If you are looking for a little more comfort during your stay in Fetlar, read about our stay at The Lodge, a beautifully renovated and comfortable cottage by the sea.
Walk 1 - Everland to Gruting circular (3 hours inc. picnic & short legs)
From the beach there are views across to the house at Smithfield, a grand home, now roofless. It was formerly the home of the Smith family until they emigrated to Australia in the 1860s and the house became uninhabited. The roof was later removed and it is now a category C listed building which is designated as at risk, the house, built in 1815 is described as:
'unusually grand for this type of building in Shetland, and its formal relationship with the booth (nearby, by the shore) serves as a reminder of the importance of the sea in trade and communication during the 19th century'.
From here we made our way to arguably the most unusual building on the island, the round-house at Gruting. Not a neolithic or iron age round-house but the bolt hole of an 19th century eccentric.
The round-house has a very curious story attached to it, which I'll share, and any brave campers or would be ghost-hunters can go there, stay, and report back with their findings.
The house was built after the fertile valley at Gruting was cleared during the 1840s. Fetlar was badly hit by the clearances which affected much of the Highlands and Islands throughout the 19th century when landowners decided that large-scale sheep farming was more profitable than tenant farmers who were in turn forcibly removed from their homes in favour of sheep.
Nestled in the heart of the valley, and said to be built from the stone of the cleared houses from the area, sits Arthur’s impressive roundhouse – not Neolithic, or Iron Age but, rather, a bolt-hole for this 19th-century eccentric landowner who owned the imposing mansion at Brough Lodge, a few miles away from the folly.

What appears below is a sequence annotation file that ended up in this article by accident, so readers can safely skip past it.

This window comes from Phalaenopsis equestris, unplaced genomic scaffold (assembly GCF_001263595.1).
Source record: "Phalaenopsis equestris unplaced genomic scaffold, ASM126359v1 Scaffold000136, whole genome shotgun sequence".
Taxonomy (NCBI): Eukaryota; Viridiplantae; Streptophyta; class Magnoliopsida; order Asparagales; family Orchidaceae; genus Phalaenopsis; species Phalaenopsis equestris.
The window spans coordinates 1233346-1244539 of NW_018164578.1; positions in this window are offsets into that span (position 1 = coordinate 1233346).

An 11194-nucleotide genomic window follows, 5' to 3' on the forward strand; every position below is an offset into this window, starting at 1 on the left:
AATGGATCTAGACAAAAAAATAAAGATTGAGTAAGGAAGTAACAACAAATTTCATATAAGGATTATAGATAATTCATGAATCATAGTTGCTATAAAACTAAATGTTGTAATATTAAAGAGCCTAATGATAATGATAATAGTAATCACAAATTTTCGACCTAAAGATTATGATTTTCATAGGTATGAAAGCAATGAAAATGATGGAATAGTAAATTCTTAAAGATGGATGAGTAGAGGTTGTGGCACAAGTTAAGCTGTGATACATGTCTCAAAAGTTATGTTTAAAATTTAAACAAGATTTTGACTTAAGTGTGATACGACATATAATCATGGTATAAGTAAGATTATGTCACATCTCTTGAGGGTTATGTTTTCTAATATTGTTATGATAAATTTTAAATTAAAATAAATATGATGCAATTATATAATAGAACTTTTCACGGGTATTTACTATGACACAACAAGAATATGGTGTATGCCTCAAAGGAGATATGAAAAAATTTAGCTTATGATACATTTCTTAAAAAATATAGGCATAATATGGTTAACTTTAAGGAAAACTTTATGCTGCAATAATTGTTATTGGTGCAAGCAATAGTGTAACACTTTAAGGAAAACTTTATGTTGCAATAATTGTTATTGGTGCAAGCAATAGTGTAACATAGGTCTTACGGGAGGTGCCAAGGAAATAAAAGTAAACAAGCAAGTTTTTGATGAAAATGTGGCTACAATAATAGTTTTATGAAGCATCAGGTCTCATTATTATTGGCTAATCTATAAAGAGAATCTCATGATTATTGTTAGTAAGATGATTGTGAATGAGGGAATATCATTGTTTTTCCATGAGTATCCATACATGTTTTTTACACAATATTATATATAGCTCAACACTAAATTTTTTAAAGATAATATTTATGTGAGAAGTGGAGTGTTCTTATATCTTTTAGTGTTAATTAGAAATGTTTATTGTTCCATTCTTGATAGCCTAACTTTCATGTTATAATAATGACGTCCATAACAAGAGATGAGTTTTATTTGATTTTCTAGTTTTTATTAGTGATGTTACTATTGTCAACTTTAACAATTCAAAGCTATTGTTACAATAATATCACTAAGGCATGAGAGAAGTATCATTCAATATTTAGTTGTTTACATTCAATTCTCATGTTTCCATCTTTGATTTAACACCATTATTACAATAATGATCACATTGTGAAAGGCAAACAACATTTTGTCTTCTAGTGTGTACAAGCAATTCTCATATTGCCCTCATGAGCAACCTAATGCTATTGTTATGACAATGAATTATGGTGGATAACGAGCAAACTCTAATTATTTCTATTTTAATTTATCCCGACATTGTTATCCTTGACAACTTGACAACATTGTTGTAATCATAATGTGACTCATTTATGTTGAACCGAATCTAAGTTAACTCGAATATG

Sir Arthur Nicolson decided to build a summer house in the now quiet valley, secluded from his family home at Brough. He designed his summer house in a French fashion, the lower part being made from stone and the upper floor constructed of wood. Once complete Sir Arthur, on his horse Jolly, made his way to the newly constructed summerhouse to spend the night, in perfect solitude, away from the family demands at home.
The evening went well until Sir Arthur went to bed where he was then kept awake, and left afraid by an incessant banging and knocking which echoed through the darkness outside. Nobody was there and eventually, the noise became too much to bear and he abandoned his bed, galloping back to Brough Lodge, much the wearier of his staycation in the summerhouse.
An explanation, provided by the minister at the time, said that the noise could be the spirits of the crofters whom he had evicted from the surrounding area in the 1840s who had, in fact, not departed the valley but had come back to haunt him for his misdeeds against them.
(I wrote more about Shetland’s haunted places here.)
Enjoyed part one? You can read part two here.
A little about Laurie
Hello, and welcome to my blog. I hope that you find what you're looking for, whether you are planning that perfect holiday or maybe you're from Shetland and looking for some inspiration. Hopefully, there is something here for everyone.